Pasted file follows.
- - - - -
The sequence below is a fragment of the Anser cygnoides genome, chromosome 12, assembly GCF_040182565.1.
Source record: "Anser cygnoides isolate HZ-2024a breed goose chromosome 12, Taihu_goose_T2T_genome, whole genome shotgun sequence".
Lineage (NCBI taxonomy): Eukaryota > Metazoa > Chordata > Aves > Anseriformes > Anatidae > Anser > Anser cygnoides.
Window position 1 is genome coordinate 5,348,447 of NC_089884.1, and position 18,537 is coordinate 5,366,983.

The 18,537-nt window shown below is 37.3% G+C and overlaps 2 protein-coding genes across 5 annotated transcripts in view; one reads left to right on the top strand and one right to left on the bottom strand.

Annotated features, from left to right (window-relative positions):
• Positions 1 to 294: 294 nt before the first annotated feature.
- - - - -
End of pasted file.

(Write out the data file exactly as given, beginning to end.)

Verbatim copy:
The sequence below is a fragment of the Anser cygnoides genome, chromosome 12, assembly GCF_040182565.1.
Source record: "Anser cygnoides isolate HZ-2024a breed goose chromosome 12, Taihu_goose_T2T_genome, whole genome shotgun sequence".
Lineage (NCBI taxonomy): Eukaryota > Metazoa > Chordata > Aves > Anseriformes > Anatidae > Anser > Anser cygnoides.
Window position 1 is genome coordinate 5,348,447 of NC_089884.1, and position 18,537 is coordinate 5,366,983.

The 18,537-nt window shown below is 37.3% G+C and overlaps 2 protein-coding genes across 5 annotated transcripts in view; one reads left to right on the top strand and one right to left on the bottom strand.

Annotated features, from left to right (window-relative positions):
• Positions 1 to 294: 294 nt before the first annotated feature.